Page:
The NRA said it will move its resources toward another lawsuit filed in a New York state court.
The National Rifle Association has dropped its federal lawsuit against New York Attorney General Letitia James, wherein the NRA alleged that James had violated the organization’s constitutional rights and asked that a jury find whether the firearms advocacy group had been operating lawfully.
CNN reports that the NRA has since released a statement saying that it had “voluntarily” withdrew its lawsuit “in favor of pursuing the same claims against James in New York State court in Manhattan.”
The NRA, adds CNN, had filed a similar lawsuit against James in state court in February.
While the National Rifle Association has indicated it feels its resources are better allocated in the New York suit, James says the organization is clearly reeling under the pressure of substantiating what may be baseless allegations against her office.
“The NRA dropping its countersuit today in federal court is an implicit admission that their strategy would never prevail,” James said in a recent statement. “The truth is that [NRA Executive Vice President and director] Wayne LaPierre and his lieutenants used the NRA as a breeding ground for personal gain and a lavish lifestyle.
“We were victorious against the organization’s attempt to declare bankruptcy, and our fight for transparency and accountability will continue because no one is above the law,” James said.
CNN notes that the NRA’s move comes scarcely a month after a Texas-based judge dismissed the group’s petition for bankruptcy.
In his ruling, Judge Harlin Hale found that the NRA had filed its bankruptcy claim in “bad faith”—rather than facing substantial financial hardship, the organization simply wished to avoid investigation and litigation by James’s office.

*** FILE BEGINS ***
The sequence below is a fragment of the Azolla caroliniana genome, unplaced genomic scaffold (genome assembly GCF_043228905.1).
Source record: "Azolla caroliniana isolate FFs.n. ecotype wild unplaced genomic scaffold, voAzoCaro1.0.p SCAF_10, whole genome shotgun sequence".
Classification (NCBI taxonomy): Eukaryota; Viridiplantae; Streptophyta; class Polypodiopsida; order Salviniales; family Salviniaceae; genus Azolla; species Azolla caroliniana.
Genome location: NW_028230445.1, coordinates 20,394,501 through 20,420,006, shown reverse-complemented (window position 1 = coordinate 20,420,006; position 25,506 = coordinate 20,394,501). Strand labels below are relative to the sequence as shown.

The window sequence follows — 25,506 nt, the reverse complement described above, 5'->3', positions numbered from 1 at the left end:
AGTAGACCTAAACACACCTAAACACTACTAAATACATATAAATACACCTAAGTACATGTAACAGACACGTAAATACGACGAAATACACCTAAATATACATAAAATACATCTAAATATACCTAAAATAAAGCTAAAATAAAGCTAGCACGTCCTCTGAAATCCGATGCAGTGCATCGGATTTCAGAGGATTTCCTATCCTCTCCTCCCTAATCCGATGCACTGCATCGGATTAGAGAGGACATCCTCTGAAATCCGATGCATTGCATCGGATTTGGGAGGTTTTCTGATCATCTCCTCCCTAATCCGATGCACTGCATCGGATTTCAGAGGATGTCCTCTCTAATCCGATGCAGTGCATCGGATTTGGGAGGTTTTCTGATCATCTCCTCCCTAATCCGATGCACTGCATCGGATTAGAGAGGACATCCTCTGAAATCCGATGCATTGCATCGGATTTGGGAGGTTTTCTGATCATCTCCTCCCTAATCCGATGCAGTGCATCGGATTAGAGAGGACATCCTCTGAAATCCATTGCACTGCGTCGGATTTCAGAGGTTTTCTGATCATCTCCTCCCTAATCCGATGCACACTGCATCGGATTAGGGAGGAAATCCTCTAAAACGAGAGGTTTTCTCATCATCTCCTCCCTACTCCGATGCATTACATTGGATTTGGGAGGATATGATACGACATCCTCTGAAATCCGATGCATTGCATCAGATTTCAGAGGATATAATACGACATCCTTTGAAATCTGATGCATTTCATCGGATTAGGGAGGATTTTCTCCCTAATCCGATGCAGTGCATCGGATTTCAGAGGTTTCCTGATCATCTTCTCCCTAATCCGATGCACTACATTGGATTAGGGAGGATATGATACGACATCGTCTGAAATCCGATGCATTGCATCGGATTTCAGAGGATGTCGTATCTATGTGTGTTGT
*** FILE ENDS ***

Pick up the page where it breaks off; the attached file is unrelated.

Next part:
As LegalReader.com has reported before, James’s office filed a lawsuit against the NRA accusing it of top-down corruption.
In her lawsuit, James suggested that LaPierre and other top-ranking National Rifle Association executives had misused donor funds for personal purposes—buying expensive clothing, taking overseas trips, and chartering luxury flights.
In a separate statement issued last month, James said that the NRA—which had promised to reincorporate itself in Texas if its bankruptcy claim was approved—cannot evade justice by picking courts it believes will be more receptive to its political tactics.
“[Hale’s] order reaffirms that the NRA does not get to dictate if and where it will answer for its actions,” James said in May. “The rot runs deep, which is why we will now refocus on and continue our case in New York court.
“No one is above the law,” James added, “not even one of the most powerful lobbying organizations in the country.”
Despite its loss in Texas bankruptcy court and its decision to drop the federal lawsuit, Wayne LaPierre has assured NRA members and donors that the group remains solvent and strong.